This is a strang one, we’ll grant you. CBeebies isn’t exactly high brow entertainment and social work is no joke. Surely the two shouldn’t mix. But (as part of a series of combined efforts) CBeebies might actually be a helpful tool in keeping young children safe. Their programmes may be cartoon based a lot of the time or deal with childish themes, but actually that’s just what some children need. Children don’t always appreciate in-depth language or complex terminology, so they need channels where things are kept simple. The benefit for those looking to safeguard is that actually, within the simple set up, there’s a chance to introduce children to some worthwhile subject matter.
We’ve all had that moment when we rewatched a film or tv show from years ago and suddenly realised all the adult content it was actually dealing with without us noticing. We just absorbed it all subconsciously. That’s still happening, and the beauty is that now so many more children are hooked on tv shows. Weirdly, this is a case when technology can help safeguard. If you get a young child obsessed with a fun programme that they simply ‘must’ watch every week, then actually you’ve won yourself a captive audience for whatever material you want to introduce.
CBeebies do this in a variety of different ways. They hold active and “obvious” campaigns, like their anti bully week where the content looks to educate children and promote positive behaviour. There are also more subtle moves like their Bedtime Stories where celebrities read children (and any watching adults) a bedtime story. Sounds like there’s not much safeguarding happening but remember, all fairy tales and fables have morals. They are cautionary tales and recommendations for how to be a good person. So by promoting these positive values under the veil of characters and stories CBeebies are able to engage with young people and teach them about the world without hurting their childlike wonder.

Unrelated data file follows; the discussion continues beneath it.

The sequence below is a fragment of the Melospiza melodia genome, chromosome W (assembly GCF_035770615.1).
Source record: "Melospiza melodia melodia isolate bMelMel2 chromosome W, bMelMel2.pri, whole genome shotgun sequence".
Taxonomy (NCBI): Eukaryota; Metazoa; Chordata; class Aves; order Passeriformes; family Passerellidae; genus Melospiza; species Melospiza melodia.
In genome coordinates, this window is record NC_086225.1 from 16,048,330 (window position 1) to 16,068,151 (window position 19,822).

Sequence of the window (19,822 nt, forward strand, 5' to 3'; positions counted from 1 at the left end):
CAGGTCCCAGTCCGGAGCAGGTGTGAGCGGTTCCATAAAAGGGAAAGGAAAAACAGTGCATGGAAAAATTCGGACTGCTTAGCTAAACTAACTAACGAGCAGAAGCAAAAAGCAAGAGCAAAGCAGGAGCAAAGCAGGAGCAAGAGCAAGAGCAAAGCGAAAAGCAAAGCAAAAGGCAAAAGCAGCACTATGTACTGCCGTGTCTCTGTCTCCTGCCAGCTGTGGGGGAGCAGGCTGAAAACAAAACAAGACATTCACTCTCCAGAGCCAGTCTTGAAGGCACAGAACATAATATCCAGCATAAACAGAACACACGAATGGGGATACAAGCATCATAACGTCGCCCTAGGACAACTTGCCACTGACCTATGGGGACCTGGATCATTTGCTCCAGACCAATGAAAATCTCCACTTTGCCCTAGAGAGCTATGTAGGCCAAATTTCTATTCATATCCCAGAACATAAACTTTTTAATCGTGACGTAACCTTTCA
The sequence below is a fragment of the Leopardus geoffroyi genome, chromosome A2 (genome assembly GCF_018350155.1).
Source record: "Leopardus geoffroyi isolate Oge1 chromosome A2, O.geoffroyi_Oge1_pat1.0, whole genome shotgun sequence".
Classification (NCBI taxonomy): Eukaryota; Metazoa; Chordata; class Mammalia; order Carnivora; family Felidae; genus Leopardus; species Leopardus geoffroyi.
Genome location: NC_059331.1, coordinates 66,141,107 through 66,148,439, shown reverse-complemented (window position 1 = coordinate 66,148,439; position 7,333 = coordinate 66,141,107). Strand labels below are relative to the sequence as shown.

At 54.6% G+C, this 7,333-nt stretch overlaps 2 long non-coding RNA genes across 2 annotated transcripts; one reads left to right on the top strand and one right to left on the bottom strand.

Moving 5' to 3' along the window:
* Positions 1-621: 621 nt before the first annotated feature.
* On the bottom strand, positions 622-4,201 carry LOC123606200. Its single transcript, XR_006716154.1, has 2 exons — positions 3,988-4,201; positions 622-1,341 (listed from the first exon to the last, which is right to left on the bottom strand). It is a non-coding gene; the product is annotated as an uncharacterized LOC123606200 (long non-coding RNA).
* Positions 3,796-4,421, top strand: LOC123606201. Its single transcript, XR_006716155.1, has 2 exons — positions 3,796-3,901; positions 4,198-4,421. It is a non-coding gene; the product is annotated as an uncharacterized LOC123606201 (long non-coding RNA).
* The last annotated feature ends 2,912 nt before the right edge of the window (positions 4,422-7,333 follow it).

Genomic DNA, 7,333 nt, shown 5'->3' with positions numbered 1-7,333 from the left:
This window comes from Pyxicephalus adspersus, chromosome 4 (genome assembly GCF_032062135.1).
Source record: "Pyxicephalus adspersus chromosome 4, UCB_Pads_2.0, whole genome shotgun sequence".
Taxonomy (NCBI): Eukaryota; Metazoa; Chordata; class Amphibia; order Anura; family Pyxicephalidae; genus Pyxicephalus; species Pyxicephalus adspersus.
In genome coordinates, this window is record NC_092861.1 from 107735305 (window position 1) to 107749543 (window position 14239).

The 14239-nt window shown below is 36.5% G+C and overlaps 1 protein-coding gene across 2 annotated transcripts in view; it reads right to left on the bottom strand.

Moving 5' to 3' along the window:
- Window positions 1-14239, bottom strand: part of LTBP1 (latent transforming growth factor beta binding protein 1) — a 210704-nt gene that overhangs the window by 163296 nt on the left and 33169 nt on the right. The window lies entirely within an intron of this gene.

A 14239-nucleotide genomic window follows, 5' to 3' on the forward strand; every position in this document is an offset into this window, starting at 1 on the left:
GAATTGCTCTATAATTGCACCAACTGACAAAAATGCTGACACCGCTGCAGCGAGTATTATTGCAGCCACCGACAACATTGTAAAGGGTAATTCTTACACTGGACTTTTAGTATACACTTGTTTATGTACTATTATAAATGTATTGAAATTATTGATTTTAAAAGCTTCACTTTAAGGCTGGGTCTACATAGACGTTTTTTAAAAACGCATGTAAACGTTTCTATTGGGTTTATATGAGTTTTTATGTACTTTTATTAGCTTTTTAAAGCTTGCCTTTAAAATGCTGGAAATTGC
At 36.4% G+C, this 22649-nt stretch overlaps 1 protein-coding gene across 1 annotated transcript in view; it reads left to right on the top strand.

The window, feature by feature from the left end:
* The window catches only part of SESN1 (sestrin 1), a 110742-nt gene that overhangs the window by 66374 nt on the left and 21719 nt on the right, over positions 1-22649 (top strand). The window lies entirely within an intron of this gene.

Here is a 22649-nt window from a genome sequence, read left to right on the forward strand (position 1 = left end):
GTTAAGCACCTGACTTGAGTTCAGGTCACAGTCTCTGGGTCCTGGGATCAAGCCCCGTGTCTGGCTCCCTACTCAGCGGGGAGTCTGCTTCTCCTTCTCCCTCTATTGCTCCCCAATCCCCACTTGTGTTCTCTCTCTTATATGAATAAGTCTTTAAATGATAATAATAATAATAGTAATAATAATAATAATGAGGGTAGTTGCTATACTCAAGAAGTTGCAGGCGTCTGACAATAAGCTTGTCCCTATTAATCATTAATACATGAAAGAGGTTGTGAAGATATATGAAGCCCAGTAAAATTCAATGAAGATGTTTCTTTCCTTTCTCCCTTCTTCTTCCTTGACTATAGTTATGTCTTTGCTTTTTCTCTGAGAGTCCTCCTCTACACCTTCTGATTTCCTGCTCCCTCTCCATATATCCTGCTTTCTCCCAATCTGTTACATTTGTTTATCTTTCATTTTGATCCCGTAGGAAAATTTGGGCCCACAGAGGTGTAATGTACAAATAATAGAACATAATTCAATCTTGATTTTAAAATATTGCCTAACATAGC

And it’s of course not just CBeebies. There’s so much content out there that benefits children’s and the safeguarding process parents and practitioners go through. They tell stories of people from different backgrounds, who go through different experiences and learn about growing up in different environments. Tracey Beaker is in care. The Muppets overcome their differences to work together. Wreck it Ralph is bullied but finds friends and learns self respect. Modern day Disney princesses become feminist heroes and rescue themselves (and their princes too!). The list goes on and on.
So why not fully embrace this idea and put concentrated effort into it? Why not combine the people actively working to safeguard children with this global medium of communication? It feels like an untapped resource to an extent because at this point in time, content is decided by producers or directors who want to tell a fun story or keep viewership high. So why not give them a level of guidance from those in the know about the key dangers facing children and the valuable ways to look after them. In the same way we have historical consultants on period films and shows, why not make sure there are social workers involved in the process of communicating with children? Let’s start making sure that the messages we’re sending out are not only positive but framed in the right way and working alongside our brilliant social work sector.
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